France is known to have a highly skilled workforce. Approximately 80% of French adults have completed high school and/or a University level education. French adults who hold degrees and diplomas are especially valuable to the workforce because they possess special skills and expertise that allows them to succeed in complex job roles.
Foreign business owners and entrepreneurs who start doing business in France will have a huge pool of skilled workers to choose from once they begin hiring staff locally. This saves them the trouble of bringing workers from other countries to fill job positions.
Advanced Technology and Innovation
France is also considered a technological powerhouse in Europe. The country is at the forefront of innovation and technological developments. This is thanks to both its skilled workforce and the fact that it is home to a massive number of start-ups.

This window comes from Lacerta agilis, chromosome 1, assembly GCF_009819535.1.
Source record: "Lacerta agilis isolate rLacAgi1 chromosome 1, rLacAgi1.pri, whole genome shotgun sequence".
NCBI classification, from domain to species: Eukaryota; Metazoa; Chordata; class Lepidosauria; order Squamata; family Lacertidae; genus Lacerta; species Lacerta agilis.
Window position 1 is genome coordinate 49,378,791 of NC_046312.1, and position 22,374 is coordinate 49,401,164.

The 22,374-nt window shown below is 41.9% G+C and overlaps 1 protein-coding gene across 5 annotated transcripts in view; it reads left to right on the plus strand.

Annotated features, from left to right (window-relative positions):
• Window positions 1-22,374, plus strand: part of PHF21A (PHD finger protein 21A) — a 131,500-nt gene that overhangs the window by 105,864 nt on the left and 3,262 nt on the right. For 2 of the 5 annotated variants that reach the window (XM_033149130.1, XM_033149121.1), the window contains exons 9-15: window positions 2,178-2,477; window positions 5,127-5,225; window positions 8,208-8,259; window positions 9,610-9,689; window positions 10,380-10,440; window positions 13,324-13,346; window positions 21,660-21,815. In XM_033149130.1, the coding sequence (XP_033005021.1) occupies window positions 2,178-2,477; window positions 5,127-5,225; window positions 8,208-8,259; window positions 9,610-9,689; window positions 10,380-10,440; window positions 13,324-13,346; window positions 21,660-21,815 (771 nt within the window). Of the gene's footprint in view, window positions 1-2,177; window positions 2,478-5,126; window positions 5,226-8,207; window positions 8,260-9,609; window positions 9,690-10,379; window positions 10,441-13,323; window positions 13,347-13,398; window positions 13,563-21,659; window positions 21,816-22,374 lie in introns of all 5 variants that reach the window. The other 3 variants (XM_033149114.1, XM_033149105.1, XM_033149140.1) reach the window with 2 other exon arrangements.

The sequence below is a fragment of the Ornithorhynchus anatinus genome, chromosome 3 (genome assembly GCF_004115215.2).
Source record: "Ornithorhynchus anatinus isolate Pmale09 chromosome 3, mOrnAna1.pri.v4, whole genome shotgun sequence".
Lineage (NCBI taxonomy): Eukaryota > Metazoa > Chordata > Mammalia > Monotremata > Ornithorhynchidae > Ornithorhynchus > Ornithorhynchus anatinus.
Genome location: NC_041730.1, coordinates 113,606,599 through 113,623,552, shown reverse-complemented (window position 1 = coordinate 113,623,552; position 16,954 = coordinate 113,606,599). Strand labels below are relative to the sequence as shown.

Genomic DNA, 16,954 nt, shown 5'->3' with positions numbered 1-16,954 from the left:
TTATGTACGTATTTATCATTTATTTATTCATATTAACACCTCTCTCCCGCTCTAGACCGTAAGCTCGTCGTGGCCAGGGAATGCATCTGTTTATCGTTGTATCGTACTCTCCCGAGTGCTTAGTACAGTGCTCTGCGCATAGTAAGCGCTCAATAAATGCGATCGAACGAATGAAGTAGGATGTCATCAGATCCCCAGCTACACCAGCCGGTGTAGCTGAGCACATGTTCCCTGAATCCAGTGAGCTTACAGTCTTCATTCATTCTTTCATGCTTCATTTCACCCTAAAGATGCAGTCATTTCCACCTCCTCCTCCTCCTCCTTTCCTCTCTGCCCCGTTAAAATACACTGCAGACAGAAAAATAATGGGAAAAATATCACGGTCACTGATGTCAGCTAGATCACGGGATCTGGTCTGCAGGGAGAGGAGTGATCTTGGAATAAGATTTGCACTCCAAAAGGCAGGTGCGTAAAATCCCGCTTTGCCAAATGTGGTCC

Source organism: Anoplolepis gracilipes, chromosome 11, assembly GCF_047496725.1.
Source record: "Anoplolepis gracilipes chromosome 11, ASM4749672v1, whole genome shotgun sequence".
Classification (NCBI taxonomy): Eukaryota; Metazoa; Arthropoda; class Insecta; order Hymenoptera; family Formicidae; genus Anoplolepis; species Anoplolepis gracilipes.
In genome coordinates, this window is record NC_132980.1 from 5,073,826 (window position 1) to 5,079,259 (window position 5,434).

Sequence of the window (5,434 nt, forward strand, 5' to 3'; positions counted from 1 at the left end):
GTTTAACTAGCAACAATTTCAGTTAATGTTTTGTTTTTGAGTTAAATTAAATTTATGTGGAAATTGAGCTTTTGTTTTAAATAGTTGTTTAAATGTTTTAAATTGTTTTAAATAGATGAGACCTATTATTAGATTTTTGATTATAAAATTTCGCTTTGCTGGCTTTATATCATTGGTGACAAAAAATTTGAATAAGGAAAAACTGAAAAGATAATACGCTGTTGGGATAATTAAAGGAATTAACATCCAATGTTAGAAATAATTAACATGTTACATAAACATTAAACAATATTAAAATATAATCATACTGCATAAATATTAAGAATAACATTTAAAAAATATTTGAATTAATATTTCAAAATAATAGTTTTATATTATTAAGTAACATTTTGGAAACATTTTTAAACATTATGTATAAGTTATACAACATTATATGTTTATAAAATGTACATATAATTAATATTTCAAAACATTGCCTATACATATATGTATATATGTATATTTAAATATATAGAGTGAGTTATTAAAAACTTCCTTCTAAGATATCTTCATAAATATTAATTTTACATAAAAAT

People are encouraged to create start-ups in France because the country is home to hundreds of start-up incubators. Such start-ups are offered the resources needed to take risks and create innovations that benefit whole industries.
While many businesses set up shop in France to market products to locals, it is worth noting that France is one of the top tourist destinations on the planet. The country receives around 30 million tourists per year. Many of these tourists are wealthy individuals with funds to spend on local goods and services.
Therefore, businesses that operate in France can benefit from marketing goods and services to tourists. Selling products and services to tourists also has the added bonus of promoting your business internationally. If these tourists are satisfied with your business’s offerings, they may tell others in their home country to try them.
Over time, you may be able to set up operations in other countries where you have developed a positive reputation thanks to word of mouth promotion from these tourists.
You might be interested in this article: Advantages of Starting a Company in France
How to Set Up or Expand a Business in France
The steps to set up or expand a business in France are as follows:
Create a Business Plan